About Cedar Key
Cedar Key is a small coastal village approximately 80 miles north of Tampa, on Florida's Gulf Coast. Although the town contains less than 1,000 full-time inhabitants, this community is a place of historic significance. The area contains a rich heritage of both Native American and European history, as early settlers occupied this region several thousand years ago and European settlement pre-dates the Civil War. Local industry in the 19th and 20th century included timber harvesting, fishing, and eventually tourism.
Storm Surge History
Cedar Key is vulnerable to coastal flooding, as it is located near Apalachee Bay, a location susceptible to large surges. However, powerful hurricanes rarely make landfall in this region, so large surges are infrequent. Scientific/historical literature provide high-water levels for 34 tropical surges since 1880, the highest of which was an 10-ft storm surge from an unnamed hurricane in 1896. This region is also susceptible to coastal floods in winter and spring; strong winds behind the "Storm of the Century," in March, 1993, produced the highest water levels on record in some nearby locations.
Cedar Key storm surge data come from a compact data-selection circle with a 2-mile radius centered on [Lat: 29.135N, Lon: 83.032W]. Data are provided by the NOAA tide gauge, as well as other scientific and anecdotal sources.
The Cedar Key data selection circle is centered on the following coordinates:
Lat: 29.1642; Lon: -83.0457
Lat: 29.1642; Lon: -83.0457
1. Tide Gauge Data
Verified Hourly Water Level Data from NOAA Tides and Currents
January 1, 1997- Present
Verified 6-min Water Level Data from NOAA Tides and Currents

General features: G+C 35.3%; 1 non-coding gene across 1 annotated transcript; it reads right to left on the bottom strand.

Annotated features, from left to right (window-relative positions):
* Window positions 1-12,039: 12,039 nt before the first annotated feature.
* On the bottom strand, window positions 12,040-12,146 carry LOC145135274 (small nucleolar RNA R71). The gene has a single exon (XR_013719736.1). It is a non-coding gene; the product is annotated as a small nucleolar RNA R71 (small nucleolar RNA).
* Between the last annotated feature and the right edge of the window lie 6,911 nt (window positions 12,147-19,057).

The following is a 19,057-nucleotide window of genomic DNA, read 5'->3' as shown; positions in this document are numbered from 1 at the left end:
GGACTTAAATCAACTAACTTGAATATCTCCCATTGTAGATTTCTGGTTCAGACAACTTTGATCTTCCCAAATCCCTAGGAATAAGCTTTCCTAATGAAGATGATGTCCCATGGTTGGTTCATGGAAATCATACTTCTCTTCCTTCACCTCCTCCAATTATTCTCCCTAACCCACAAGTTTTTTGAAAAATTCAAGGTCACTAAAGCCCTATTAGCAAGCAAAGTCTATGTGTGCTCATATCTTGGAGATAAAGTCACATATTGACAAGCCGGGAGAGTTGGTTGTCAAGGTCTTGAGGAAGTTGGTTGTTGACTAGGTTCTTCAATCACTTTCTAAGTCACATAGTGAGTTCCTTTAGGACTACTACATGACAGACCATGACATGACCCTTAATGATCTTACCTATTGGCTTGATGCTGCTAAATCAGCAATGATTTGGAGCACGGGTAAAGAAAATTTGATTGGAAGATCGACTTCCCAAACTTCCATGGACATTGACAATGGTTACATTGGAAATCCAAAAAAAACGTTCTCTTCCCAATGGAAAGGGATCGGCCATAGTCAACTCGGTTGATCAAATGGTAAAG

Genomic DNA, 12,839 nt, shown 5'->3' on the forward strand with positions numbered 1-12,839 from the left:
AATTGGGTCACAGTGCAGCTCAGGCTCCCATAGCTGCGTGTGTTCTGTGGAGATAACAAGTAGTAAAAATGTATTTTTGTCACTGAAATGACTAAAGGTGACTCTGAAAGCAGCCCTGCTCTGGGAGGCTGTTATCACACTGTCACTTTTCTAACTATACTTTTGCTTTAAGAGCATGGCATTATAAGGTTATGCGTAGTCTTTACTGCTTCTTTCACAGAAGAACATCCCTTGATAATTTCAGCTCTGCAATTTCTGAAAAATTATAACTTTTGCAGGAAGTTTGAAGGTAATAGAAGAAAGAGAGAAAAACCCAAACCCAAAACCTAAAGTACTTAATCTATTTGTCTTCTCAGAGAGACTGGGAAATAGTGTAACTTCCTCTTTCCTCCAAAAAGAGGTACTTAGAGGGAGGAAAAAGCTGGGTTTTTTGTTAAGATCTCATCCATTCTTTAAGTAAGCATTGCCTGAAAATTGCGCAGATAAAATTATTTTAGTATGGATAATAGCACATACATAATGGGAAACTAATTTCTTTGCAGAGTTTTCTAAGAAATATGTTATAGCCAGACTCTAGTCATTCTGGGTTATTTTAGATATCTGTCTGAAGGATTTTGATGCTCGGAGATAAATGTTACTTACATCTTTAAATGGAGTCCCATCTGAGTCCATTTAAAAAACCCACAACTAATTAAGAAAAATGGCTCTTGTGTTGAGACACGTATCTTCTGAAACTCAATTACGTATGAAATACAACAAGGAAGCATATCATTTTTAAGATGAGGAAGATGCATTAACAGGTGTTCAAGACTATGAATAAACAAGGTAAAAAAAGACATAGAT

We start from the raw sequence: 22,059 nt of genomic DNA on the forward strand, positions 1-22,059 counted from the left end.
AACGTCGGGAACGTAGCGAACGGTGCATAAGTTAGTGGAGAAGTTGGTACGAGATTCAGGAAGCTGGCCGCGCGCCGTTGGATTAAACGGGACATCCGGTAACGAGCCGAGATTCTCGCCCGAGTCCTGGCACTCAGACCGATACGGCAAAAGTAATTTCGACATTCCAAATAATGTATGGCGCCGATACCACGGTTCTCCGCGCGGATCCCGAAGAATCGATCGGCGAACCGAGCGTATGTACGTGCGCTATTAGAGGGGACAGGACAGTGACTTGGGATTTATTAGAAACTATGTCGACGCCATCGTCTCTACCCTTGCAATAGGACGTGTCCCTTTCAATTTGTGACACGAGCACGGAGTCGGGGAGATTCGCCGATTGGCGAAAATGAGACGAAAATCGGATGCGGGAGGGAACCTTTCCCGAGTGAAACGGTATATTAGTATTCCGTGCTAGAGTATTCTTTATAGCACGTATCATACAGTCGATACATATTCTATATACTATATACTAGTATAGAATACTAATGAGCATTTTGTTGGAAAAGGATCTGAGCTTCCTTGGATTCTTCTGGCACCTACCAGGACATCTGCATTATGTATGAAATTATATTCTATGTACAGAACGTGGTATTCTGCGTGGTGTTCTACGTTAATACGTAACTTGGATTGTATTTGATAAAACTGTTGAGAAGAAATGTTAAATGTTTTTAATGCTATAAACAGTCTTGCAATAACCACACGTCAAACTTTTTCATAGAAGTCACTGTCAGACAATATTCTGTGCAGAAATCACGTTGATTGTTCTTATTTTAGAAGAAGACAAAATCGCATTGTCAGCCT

January 2, 1997-Present
Coordinates: Lat: 29.135N, Lon: 83.0317W
The NOAA/NOS Tide Gauge at Cedar Key, Florida
2. Other Scientific Sources
See Needham and Keim (2012) for other scientific sources used to build Cedar Key storm surge data.
3. Anecdotal Sources
See Needham and Keim (2012) for anecdotal sources that were helpful for building Cedar Key storm surge data.
This histogram provides the maximum water levels of the 32 recorded coastal flood events in Cedar Key since 1880. The events are ordered from the highest water level (Rank = 1) to lowest (Rank = 32). These events are not placed in chronological order.
This time series provides the maximum water levels of 32 recorded tropical surge events at Cedar Key since 1880. These events are ordered chronologically from oldest (left) to newest (right). Consistent tide-gauge data are available at this site since 1997, which explains, in part, the numerous low-magnitude observations since that time.
Statistical Extreme Water Levels
Flood Impact Mapping
The following hurricanes may have generated storm surges exceeding 4 ft (1.22 m) near Cedar Key, but a literature review does not yet provide data. We have identified 14 storms that are missing storm surge data from 1880- present. The maps are provided by Unisys Corporation.
October 5-10, 1880
October 5-15, 1882
October 8-14, 1885
June 17-24, 1886
June 27 - July 2, 1886
July 14-24, 1886
June 15-20, 1889
June 12-20, 1893
October 2-8, 1899
October 10-15, 1900
June 12-17, 1902
August 31 - September 6, 1915
September 25-30, 1920
October 20-30, 1921
Hurricane Hermine (2016)
This video shows the fast flow of storm surge, which is a good reminder because sometimes we think of storm surges only as vertical water rise, not a rapid flowing of water inland from the sea.
This video has excellent storm surge footage in Cedar Key